When asked to name the greatest years in rock ‘n’ roll history, certain seasons of life do come to mind: 1967 was the Summer of Love, 1969 birthed Woodstock Nation, 1971 and 1973 were landmark years for iconic albums such as “Led Zeppelin IV” and Pink Floyd’s “Dark Side of the Moon,” 1984 was the pinnacle of synth pop and Michael Jackson — and then there were the 1990s.
May 26 | 2 p.m.
Village at Squaw | Olympic Valley
Most music critics agree that 1991 was the year everything changed. The underground, anti-capitalist ethic of the Pacific Northwest delivered to the mainstream Nirvana’s “Nevermind,” Pearl Jam’s “Ten” and Soundgarden’s “Badmotorfinger,” thereby redefining rock ‘n’ roll for a generation called X.
Long, unwashed hair, ripped jeans and flannel shirts were suddenly considered a cool proto-hipster, druggie lumberjack fashion and a dark, emotional, uninhibited style of music hit the airwaves en masse. As young folks came of age in high school and college, this wild, irreverent, raging noise became a powerful background to their ever-changing lives — the superficial 80s were officially over.
“I think that sound came through the experience of those times,” says Burning Nylon lead guitarist Nicole Gaich. “I remember being in middle school, feeling so awkward. When I first heard grunge music, it was something I could relate to more than the [Beverly Hills] 90210 poppy genre. That music gave us kids that didn’t fit the bill something to grab onto.
“I wasn’t a pissed off teenager,” says Gaich, “I think I wanted to get out, but I couldn’t because I was so shy in a weird way. It livens me up when I listen to this music. It reminds me of who I wanted to be when I was 15. When I think of it right now, being 40 years old, it gives me an energy and power and confidence I’ve grown into. I owe that 10 years of music so much for who I am today. It’s like a warm, fuzzy, cozy blanket.”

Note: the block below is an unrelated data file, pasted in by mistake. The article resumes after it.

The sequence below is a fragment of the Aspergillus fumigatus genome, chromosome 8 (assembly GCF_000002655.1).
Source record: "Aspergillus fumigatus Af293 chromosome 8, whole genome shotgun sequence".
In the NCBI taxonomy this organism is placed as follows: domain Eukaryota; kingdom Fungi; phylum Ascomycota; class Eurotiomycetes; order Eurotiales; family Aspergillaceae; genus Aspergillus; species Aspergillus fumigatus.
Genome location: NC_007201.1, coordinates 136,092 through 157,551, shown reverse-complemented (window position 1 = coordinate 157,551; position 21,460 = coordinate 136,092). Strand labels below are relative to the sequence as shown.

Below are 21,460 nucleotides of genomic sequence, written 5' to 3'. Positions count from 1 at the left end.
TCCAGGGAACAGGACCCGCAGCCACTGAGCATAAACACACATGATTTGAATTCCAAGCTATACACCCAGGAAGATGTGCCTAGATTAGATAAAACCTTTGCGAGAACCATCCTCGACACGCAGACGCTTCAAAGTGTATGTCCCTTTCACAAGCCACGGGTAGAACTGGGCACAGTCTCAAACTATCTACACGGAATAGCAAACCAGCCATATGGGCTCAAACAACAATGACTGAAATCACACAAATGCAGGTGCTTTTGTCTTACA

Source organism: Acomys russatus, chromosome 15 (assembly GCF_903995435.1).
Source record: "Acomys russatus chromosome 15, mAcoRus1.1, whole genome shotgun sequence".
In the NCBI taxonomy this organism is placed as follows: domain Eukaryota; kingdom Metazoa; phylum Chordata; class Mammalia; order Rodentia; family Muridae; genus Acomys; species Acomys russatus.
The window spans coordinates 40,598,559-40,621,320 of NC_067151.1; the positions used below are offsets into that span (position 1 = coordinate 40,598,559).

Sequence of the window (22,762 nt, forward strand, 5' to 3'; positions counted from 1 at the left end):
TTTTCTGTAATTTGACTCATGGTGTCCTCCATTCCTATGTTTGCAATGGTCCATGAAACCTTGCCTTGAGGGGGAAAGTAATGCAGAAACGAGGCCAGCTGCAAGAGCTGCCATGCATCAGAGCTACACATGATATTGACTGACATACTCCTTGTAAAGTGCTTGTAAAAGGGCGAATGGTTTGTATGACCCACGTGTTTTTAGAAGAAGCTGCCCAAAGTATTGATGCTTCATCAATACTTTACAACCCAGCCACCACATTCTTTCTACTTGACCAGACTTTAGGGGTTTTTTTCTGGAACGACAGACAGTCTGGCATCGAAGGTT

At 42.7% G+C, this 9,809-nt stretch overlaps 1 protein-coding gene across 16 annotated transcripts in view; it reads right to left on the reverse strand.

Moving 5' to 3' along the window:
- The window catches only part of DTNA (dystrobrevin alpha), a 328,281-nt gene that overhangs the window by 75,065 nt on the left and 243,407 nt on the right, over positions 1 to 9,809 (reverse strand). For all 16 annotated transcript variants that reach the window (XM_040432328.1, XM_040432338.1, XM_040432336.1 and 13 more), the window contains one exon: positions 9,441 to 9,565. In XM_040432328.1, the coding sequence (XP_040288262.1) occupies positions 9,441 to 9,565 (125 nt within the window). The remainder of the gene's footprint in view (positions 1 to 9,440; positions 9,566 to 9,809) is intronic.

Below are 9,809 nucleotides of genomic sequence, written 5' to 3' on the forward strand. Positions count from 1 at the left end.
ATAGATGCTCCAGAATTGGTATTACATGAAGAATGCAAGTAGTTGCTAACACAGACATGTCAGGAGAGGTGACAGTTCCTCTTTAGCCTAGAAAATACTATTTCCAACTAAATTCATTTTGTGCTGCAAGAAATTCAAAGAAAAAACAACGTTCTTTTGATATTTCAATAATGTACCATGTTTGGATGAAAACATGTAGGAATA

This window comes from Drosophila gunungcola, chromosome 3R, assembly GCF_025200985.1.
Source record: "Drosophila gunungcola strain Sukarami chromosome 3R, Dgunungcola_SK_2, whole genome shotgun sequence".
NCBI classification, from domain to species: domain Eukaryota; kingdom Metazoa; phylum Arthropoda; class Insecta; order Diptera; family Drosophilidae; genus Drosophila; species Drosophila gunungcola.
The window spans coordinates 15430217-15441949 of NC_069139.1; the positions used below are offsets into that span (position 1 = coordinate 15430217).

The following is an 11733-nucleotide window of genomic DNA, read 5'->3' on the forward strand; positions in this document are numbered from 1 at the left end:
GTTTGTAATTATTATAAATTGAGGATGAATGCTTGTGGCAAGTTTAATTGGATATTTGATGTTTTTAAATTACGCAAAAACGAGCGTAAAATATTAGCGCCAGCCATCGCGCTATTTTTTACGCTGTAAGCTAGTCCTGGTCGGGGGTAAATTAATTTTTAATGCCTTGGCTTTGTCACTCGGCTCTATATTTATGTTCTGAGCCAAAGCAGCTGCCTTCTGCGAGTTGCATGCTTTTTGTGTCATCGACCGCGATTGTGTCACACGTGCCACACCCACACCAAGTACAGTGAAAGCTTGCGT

This was a time when young music lovers would linger beside hand-me-down home stereos long after bedtime listening to the local alternative-rock radio station for the right moment to press record on the cassette player and dub their favorite songs for free.
“It created a bond with the music,” says lead singer and rhythm guitarist Veronica Lichter. “You had to work for it.”
Once they’d listened to those mix tapes until the spool wore out, ragtag bands of teenagers gathered in basements and garages to chase their own misfit rock dreams. The simple, straightforward riffs and unadulterated lyrics of the dissident rock and punk groups were manageable for four kids with a crappy drum set, bargain market guitars and somebody’s uncle’s beat-up bass.
The adolescent angst and defiant sense of injustice bleaching this musical period is once again resonating for a new generation of musicians and countercultural artists born in the third millennium. Contemporary underground music has become more visceral, authentic and unrestrained, capturing a lost spirit forged in early 90s alt-rock.
“There was a little bit of an edge to it,” says Lichter. “With all that’s going on in the world today, it’s a release to play it. Maybe we’re playing nice too much now. There was a rawness back then, no social media, less pressure to mind your p’s and q’s and all of that stuff. We’d look at the TV in front of us and there was always some big change that was going to blow people’s mind. I think people are hesitant now to take chances. We feel like we could be around forever.”
The four female powerhouses of Burning Nylon will put nice to rest when they take the stage for an in-your-face, high-energy, alternative-rock show featuring the greatest songs by bands ranging through Bush, Blink-182, The Cranberries, The Donnas, Hole, Joan Jett, L7, No Doubt, The Offspring, The Smashing Pumpkins, Social Distortion, Veruca Salt and Weezer, to name a few.
“The cherry on top is being an all-female band,” says Gaich. “Girl power is pretty strong these days. The support and love we feel in Tahoe has been nothing short of amazing. How many people did you see out there singing every word of the song with you? We come for that energy, what those songs mean to us and what those memories bring.” | squawalpine.com